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Other mothHeterocera species (a grouping of families)

Moth species at Unknown

5 images

Heterocera species (a grouping of families) at Unknown - 23 Jan 2019
Heterocera species (a grouping of families) at Unknown - 23 Jan 2019
Heterocera species (a grouping of families) at Unknown - 23 Jan 2019
Heterocera species (a grouping of families) at Unknown - 23 Jan 2019
Heterocera species (a grouping of families) at Unknown - 23 Jan 2019

Identification history

Other moth Heterocera species (a grouping of families) 18 Aug 2019 MichaelMulvaney
Other moth Heterocera species (a grouping of families) 18 Aug 2019 donhe
Other moth Tortricinae sp. (subfamily) 17 Aug 2019 MichaelMulvaney
Unidentified 26 Jan 2019 Alison Milton

Author's notes

This caterpillar curled itself into a leaf. A 'finished' cocoon was on the next branch (photo 5).

13 comments

RogerF wrote:
   26 Jan 2019
Can you keep the cocoon to see what emerges please
   26 Jan 2019
Okay, I'll go back up and collect one of them.
KimPullen wrote:
   26 Jan 2019
Alison, I think this is a moth rather than a beetle. What is the host plant?
   26 Jan 2019
The host plant was a young Eucalypt. I was thinking about the many Eucalypt beetles I've been finding. I'll collect a cocoon and see what hatches.
RogerF wrote:
   26 Jan 2019
most eucalypt beetles pupate in the ground
donhe wrote:
   17 Aug 2019
Many species in Oecophoridae and Crambidae, as well as Tortricidae, have caterpillars that live in rolled-leaf shelters. I can see little hope of even determining the family without getting a moth from it.
donhe wrote:
   17 Aug 2019
Roger: are there Coleoptera larvae that roll leaves to form a shelter like this?
   17 Aug 2019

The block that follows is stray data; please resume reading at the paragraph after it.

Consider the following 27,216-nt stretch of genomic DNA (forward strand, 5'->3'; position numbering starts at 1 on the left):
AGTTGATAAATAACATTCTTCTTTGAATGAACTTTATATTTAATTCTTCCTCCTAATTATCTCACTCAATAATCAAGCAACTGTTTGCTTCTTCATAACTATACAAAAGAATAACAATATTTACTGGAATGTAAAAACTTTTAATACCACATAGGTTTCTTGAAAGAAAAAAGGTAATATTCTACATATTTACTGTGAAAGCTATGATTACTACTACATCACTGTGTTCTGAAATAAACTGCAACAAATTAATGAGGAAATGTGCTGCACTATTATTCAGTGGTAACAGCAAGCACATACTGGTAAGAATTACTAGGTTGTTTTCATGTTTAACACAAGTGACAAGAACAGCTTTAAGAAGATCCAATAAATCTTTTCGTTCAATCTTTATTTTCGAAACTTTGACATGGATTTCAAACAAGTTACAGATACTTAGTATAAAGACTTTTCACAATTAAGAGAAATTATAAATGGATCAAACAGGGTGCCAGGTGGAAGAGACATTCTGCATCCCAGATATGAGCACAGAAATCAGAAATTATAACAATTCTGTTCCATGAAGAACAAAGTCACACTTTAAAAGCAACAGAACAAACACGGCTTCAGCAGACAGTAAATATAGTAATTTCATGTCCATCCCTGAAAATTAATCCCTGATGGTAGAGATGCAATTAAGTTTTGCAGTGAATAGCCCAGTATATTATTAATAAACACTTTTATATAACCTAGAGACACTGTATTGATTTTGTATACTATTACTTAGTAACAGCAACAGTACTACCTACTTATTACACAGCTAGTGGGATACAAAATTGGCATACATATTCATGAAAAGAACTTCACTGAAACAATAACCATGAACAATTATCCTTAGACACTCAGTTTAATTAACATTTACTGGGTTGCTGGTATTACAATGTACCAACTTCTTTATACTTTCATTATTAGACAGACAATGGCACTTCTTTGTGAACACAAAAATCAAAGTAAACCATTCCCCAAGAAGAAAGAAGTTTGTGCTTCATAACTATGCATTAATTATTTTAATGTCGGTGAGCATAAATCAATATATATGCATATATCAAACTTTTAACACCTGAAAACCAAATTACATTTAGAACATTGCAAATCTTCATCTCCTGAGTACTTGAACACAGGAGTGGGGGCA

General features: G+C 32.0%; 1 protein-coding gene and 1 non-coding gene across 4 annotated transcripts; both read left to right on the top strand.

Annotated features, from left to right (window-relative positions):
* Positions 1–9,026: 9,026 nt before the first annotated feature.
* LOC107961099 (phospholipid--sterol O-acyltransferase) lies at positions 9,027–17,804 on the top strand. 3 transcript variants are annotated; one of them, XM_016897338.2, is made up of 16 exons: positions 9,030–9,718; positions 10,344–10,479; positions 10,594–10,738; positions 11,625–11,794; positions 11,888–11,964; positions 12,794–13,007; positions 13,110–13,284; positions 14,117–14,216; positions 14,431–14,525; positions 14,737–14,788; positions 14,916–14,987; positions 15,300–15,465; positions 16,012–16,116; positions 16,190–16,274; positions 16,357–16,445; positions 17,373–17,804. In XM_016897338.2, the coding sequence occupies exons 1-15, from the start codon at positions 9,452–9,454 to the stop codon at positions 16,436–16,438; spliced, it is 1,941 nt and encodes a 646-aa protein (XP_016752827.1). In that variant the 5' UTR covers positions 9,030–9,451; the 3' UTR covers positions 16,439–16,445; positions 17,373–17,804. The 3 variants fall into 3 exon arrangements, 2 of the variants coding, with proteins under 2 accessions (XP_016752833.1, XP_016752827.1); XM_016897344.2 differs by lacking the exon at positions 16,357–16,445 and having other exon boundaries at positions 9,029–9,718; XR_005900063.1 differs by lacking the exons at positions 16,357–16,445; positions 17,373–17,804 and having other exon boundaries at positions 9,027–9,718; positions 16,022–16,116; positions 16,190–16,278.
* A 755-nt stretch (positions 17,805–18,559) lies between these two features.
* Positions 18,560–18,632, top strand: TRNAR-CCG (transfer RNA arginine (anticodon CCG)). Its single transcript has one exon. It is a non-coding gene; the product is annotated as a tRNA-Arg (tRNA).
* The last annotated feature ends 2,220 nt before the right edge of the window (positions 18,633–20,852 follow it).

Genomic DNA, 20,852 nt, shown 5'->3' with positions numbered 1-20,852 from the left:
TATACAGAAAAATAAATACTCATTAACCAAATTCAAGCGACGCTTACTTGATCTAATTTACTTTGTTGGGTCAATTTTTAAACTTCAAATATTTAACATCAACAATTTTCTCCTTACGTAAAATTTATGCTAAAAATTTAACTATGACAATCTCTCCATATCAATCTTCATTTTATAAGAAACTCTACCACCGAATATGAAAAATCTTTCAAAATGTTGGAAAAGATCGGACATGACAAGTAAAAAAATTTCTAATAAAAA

Thanks. I didn't manage to get back for quite a while and when I did I couldn't find any rolled leaves. Maybe next season?
RogerF wrote:
   17 Aug 2019
There are leaf rolling weevils in the family Attelabidae such as Euops spp. The most notable example being the giraffe weevil from Madagascar.
donhe wrote:
   18 Aug 2019
I thought it was the adults of Euops and Trachelophorus weevils that rolled the leaves, not the larvae?
Alison's photos I think show the unknown larva rolling the leaf.
RogerF wrote:
   18 Aug 2019
The female weevil rolls the leaf and lays an egg inside where the larva develops, as shown in Alision's photo. The image does not look like a weevil larva but is more likely a moth larva.
   18 Aug 2019
In this case the larva actually curled the leaf as I watched. It didn't hatch in the leaf.
donhe wrote:
   18 Aug 2019
The caterpillars of all the Australian butterfly species are well known, and this is not one of them, so it appears to be an undetermined moth species of one of the several suborders: Tortricoidea or Pyraloidea or Gelechioidea, which with other suborders of moths are loosely classed together as Heterocera.

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Location

Species information

  • Not Sensitive
  • Local Native
  • Non-Invasive

Sighting information

  • 2 Abundance
  • 23 Jan 2019 12:11 PM Recorded on
  • Alison Milton Recorded by
  • Website Reported via
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